Use this URL to cite or link to this record in EThOS: http://ethos.bl.uk/OrderDetails.do?uin=uk.bl.ethos.341065
Title: Towards the global library : a cultural history of the British Library, 1972-2000
Author: de Freitas, Sara Isabella
Awarding Body: University of Sussex
Current Institution: University of Sussex
Date of Award: 2000
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Abstract:
In 1972, the passing of the British Library Act formally brought to an end an institutional relationship between the British Museum and the British Museum Library, which had lasted for over two hundred years. Since its creation in 1753, the Library had, in its capacity as the national deposit, developed a range of services and an infrastructure, which centred on the acquisition, storage and preservation of material for the national collection. However, in addition to meeting its legislative responsibilities, the Library had, from the very beginning, made itself increasingly responsible for the organisation and provision of the national collection for a growing academic usership. This desire, to fulfill both the function of a secure repository and of an educational resource, had throughout its history, provided the Library with the majority of the practical challenges that it faced in its day-to-day operations. However, between 1972-2000, the internal policy documents of the national library, now renamed the British Library, indicate a period of significant change, in which this study asserts a radical reorganisation of the Library's services and infrastructure was taking place. This thesis sets out by asking what evidence there is to support the assertion of a radical reorganisation of the national library during this period. The reformation of the national library as an autonomous institution in 1972, and the lead up to its subsequent relocation in 1997, naturally enough serve as starting points for this enquiry, which goes on to examine the discursive practices and theoretical issues that accompanied the formation of the new British Library. The changes noted in this study therefore, chart not only the transition from analogue to digital library services, but also the increasing relevance of the central discourses of librarianship - the provision, storage and classification of information - to information science as a whole.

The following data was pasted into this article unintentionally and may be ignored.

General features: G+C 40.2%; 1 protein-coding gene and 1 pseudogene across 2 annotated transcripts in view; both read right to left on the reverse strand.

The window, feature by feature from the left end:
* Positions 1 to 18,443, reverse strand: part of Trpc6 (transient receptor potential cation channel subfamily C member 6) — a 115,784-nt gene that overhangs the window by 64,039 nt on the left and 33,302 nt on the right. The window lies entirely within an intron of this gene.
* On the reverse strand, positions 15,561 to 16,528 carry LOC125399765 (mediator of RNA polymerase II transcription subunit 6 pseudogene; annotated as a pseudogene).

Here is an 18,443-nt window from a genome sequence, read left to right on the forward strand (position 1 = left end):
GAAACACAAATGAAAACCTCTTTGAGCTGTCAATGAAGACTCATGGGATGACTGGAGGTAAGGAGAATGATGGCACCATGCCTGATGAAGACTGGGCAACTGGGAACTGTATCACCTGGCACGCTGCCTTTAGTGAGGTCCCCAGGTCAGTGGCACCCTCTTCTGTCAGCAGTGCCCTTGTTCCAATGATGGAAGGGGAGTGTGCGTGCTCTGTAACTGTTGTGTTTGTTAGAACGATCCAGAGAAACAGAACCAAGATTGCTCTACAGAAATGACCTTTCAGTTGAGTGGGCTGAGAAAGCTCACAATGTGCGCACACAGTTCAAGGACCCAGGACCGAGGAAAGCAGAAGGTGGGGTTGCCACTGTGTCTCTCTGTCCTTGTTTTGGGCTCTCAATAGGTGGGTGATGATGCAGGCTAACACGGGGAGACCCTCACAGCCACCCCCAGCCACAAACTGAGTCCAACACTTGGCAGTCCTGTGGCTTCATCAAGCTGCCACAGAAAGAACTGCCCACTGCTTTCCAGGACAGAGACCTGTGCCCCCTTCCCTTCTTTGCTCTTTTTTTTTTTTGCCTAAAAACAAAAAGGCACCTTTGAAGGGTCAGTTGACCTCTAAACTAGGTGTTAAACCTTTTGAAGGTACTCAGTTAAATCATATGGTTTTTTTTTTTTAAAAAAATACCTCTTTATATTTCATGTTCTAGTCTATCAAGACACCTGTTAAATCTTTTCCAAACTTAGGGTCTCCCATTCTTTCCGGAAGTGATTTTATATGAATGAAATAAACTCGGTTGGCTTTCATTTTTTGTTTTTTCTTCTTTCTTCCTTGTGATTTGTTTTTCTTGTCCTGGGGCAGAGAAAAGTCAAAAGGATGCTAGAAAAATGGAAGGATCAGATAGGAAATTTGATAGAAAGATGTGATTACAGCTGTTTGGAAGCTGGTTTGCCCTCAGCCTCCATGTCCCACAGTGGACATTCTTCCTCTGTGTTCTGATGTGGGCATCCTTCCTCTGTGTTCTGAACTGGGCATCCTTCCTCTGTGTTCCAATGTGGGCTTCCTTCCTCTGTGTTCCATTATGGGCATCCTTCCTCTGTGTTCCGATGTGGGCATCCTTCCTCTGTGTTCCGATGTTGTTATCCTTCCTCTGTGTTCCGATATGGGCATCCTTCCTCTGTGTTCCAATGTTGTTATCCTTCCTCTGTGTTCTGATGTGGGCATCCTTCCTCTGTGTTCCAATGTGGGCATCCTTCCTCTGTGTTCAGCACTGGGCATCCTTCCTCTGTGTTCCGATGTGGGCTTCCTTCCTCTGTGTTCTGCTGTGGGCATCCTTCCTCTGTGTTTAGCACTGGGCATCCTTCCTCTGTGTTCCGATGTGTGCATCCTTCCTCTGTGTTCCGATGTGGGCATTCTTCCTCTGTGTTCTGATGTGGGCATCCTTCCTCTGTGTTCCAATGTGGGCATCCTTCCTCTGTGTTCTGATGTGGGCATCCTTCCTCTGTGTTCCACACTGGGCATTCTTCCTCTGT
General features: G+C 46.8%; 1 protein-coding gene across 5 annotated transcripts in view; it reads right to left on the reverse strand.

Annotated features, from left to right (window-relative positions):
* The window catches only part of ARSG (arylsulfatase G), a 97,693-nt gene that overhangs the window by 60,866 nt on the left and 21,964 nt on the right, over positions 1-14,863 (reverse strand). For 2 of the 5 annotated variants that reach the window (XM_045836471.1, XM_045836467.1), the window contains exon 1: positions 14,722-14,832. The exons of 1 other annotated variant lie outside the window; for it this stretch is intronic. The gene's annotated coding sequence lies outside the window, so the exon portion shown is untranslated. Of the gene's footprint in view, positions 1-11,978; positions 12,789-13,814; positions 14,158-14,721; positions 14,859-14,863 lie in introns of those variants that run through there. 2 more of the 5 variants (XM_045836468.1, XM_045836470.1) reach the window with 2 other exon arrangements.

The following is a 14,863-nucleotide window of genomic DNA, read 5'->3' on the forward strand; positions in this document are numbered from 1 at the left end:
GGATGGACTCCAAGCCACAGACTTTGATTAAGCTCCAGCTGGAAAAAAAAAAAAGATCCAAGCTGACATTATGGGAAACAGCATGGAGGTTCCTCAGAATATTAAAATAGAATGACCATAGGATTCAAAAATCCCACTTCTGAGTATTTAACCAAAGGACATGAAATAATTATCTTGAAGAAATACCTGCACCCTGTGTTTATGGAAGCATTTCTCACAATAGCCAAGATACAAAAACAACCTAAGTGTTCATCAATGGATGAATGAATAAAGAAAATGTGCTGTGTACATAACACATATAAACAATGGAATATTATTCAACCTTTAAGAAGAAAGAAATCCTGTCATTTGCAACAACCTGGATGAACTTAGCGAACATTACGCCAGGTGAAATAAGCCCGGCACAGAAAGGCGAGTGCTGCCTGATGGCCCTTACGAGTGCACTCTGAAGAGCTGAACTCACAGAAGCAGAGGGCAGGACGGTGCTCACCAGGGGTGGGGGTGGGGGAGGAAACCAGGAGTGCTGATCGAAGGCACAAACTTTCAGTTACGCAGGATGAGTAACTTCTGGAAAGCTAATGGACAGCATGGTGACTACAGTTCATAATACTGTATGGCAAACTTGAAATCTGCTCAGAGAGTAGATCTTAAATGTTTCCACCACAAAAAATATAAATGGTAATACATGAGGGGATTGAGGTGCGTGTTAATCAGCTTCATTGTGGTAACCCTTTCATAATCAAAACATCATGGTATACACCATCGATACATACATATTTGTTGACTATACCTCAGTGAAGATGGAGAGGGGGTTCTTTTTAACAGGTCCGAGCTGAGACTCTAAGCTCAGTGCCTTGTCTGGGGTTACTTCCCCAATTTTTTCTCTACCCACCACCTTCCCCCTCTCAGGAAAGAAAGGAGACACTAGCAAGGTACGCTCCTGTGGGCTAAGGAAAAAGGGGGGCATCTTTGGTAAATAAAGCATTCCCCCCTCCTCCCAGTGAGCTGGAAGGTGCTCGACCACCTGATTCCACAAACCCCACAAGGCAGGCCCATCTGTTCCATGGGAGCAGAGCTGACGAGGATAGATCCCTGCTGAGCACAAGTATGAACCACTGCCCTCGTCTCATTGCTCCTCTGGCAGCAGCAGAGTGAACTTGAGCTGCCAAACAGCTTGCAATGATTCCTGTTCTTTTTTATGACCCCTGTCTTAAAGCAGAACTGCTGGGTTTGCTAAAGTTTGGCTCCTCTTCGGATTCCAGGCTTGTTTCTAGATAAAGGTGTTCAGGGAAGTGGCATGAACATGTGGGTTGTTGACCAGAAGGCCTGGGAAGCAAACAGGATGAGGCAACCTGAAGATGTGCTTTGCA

Supervisor: Not available Sponsor: Not available
Qualification Name: Thesis (Ph.D.) Qualification Level: Doctoral
EThOS ID: uk.bl.ethos.341065  DOI: Not available
Keywords: Digital ; Information systems ; Information science
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